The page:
Ralph In Lord Of The Flies Rhetorical Analysis Essay

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'Covert’ Bushy Grass like savannah so as if Ralph is and animal and shows how savage he is ‘His hair was full of dirt and tapped like the tendrils of a creeper.’ the beast threadlike, leafless organ of a plant that climbs that attaches to something and spirals around it ‘How could you listen for naked feet if you were splashing in water? How could you be safe by the little stream or on the open beach?’ Rhetorical questions to show Ralph's insecurity about being alone and can link to him missing Piggy/ Simon and gaining his intelligent way of thinking. this shows he is trying a different perspective. the repetition of the words 'how could' ‘Striped brown, black, and red’ Magic three of dark colours to make it more dark and…show more content…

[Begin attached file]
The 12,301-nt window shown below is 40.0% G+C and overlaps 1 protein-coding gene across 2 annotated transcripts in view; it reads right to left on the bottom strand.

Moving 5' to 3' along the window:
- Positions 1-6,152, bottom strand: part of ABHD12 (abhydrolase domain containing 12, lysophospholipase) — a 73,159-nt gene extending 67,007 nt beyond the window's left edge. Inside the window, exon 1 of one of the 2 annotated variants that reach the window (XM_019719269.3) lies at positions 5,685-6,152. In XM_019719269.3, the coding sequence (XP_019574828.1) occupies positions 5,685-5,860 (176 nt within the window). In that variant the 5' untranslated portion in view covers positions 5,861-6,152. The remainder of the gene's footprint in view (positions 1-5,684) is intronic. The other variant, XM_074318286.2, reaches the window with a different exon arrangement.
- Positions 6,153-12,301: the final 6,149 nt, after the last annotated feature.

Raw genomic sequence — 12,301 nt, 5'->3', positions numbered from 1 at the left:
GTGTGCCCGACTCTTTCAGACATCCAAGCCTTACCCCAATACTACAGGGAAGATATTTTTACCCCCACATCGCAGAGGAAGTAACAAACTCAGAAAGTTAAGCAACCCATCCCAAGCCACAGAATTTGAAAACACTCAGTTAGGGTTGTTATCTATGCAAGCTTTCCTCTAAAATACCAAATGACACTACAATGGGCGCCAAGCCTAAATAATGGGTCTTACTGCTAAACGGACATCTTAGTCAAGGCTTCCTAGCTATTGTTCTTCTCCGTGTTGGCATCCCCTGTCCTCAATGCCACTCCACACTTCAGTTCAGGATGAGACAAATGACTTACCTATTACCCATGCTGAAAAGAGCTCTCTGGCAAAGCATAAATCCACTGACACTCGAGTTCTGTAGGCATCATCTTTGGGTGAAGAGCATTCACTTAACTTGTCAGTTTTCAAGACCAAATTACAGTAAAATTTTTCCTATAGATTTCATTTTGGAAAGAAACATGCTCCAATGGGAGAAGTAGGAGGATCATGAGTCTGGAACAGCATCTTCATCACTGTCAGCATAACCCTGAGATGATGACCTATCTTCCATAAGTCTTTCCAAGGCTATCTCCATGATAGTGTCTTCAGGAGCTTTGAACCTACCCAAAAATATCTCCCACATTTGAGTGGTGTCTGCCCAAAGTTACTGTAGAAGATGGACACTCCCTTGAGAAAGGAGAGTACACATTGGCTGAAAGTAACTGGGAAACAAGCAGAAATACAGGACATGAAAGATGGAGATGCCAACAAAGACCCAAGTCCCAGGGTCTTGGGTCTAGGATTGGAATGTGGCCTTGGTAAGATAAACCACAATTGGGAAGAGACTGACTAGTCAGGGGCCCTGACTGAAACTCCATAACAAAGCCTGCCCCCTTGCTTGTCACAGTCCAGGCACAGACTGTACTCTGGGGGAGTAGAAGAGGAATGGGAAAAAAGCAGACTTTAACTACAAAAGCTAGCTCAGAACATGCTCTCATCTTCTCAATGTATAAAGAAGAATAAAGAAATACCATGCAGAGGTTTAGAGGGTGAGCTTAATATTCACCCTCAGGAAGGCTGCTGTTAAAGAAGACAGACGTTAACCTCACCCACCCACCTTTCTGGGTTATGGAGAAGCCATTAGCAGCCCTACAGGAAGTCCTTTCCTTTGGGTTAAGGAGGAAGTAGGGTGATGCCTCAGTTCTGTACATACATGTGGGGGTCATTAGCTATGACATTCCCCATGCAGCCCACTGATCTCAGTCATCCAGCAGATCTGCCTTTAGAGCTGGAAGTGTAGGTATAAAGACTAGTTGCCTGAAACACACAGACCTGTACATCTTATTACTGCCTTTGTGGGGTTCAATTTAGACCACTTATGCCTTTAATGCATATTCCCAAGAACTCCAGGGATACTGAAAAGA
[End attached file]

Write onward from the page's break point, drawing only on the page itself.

When Jack threw the spear at Ralph, Jack made him an outcast, not allowing him into the group even because he wanted to hunt whereas Ralph wanted to get rescued. When Ralph tries to reason with the newly tribal twins and gain an understanding of Jack's hatred of him, Eric says "Never mind what's sense. That's gone." this shows that Jack's tribe lacks sense in terms of attitudes and behaviours. In response to his desperate situation, bereft of any companion and the conch as well, Ralph reverts to a childish state. He "whimpered and yawned like a littlun" when facing the coming night with its attendant fears. Later, as he is hunted, he reverts back not in time but in character to his primal self, squatting in a thicket, baring his teeth, and snarling and this shows evolutionary digression. Becoming the prey brings out the animal survival instincts in him: He seeks a "lair" in which to spend the night and thinks ahead to his hiding place the next day. He prepares himself to stab whoever discovers him with his spear so that the boy "would be stuck, squealing like a pig." Acting purely out of the fundamental drive for survival, he attacks two savages who stand between him and escape, and wounds a third from his hiding place. The members of Jack's tribe have stopped treating him as a human but an animal; he thinks of them as "those striped and inimical creatures." (Inimical means unfriendly) Hunting has become who they are rather than a job they need to do. However in contrast to Jack, Ralph still thinks sensibly even when on the run: when the forest fire burns the fruit trees, he curses the tribe for failing to think ahead when they set the fire: "Fools! . . . What would they eat
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